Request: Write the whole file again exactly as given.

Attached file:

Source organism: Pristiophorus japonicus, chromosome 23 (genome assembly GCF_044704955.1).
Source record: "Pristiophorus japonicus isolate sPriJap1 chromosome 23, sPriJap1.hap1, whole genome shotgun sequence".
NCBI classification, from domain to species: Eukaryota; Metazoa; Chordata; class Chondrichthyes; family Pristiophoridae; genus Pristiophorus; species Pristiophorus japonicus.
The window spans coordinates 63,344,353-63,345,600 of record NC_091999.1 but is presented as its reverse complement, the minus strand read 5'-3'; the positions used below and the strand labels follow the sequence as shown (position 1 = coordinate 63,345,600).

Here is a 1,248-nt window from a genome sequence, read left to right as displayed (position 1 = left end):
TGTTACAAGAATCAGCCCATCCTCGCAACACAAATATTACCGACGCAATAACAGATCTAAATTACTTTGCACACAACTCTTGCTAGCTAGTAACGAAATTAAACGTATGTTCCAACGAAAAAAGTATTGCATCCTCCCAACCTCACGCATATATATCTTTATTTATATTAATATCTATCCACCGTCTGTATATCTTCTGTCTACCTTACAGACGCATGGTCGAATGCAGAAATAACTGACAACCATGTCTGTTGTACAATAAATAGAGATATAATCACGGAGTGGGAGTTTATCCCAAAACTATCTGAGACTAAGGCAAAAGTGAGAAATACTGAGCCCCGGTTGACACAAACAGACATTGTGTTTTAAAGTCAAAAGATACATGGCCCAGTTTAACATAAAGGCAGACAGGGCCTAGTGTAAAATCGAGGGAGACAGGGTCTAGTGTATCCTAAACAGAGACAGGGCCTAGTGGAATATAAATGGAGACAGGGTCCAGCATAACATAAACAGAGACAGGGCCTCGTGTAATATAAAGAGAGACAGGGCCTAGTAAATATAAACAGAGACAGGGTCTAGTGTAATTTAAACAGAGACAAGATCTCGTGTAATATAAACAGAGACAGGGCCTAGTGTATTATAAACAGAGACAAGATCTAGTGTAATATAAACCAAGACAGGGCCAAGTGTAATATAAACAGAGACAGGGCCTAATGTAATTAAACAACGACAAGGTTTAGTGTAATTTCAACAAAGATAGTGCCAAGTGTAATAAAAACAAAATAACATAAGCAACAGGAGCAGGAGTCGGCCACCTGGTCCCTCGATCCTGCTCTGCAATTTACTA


Source organism: Pristiophorus japonicus, chromosome 23 (genome assembly GCF_044704955.1).
Source record: "Pristiophorus japonicus isolate sPriJap1 chromosome 23, sPriJap1.hap1, whole genome shotgun sequence".
NCBI classification, from domain to species: Eukaryota; Metazoa; Chordata; class Chondrichthyes; family Pristiophoridae; genus Pristiophorus; species Pristiophorus japonicus.
The window spans coordinates 63,344,353-63,345,600 of record NC_091999.1 but is presented as its reverse complement, the minus strand read 5'-3'; the positions used below and the strand labels follow the sequence as shown (position 1 = coordinate 63,345,600).

Here is a 1,248-nt window from a genome sequence, read left to right as displayed (position 1 = left end):
TGTTACAAGAATCAGCCCATCCTCGCAACACAAATATTACCGACGCAATAACAGATCTAAATTACTTTGCACACAACTCTTGCTAGCTAGTAACGAAATTAAACGTATGTTCCAACGAAAAAAGTATTGCATCCTCCCAACCTCACGCATATATATCTTTATTTATATTAATATCTATCCACCGTCTGTATATCTTCTGTCTACCTTACAGACGCATGGTCGAATGCAGAAATAACTGACAACCATGTCTGTTGTACAATAAATAGAGATATAATCACGGAGTGGGAGTTTATCCCAAAACTATCTGAGACTAAGGCAAAAGTGAGAAATACTGAGCCCCGGTTGACACAAACAGACATTGTGTTTTAAAGTCAAAAGATACATGGCCCAGTTTAACATAAAGGCAGACAGGGCCTAGTGTAAAATCGAGGGAGACAGGGTCTAGTGTATCCTAAACAGAGACAGGGCCTAGTGGAATATAAATGGAGACAGGGTCCAGCATAACATAAACAGAGACAGGGCCTCGTGTAATATAAAGAGAGACAGGGCCTAGTAAATATAAACAGAGACAGGGTCTAGTGTAATTTAAACAGAGACAAGATCTCGTGTAATATAAACAGAGACAGGGCCTAGTGTATTATAAACAGAGACAAGATCTAGTGTAATATAAACCAAGACAGGGCCAAGTGTAATATAAACAGAGACAGGGCCTAATGTAATTAAACAACGACAAGGTTTAGTGTAATTTCAACAAAGATAGTGCCAAGTGTAATAAAAACAAAATAACATAAGCAACAGGAGCAGGAGTCGGCCACCTGGTCCCTCGATCCTGCTCTGCAATTTACTA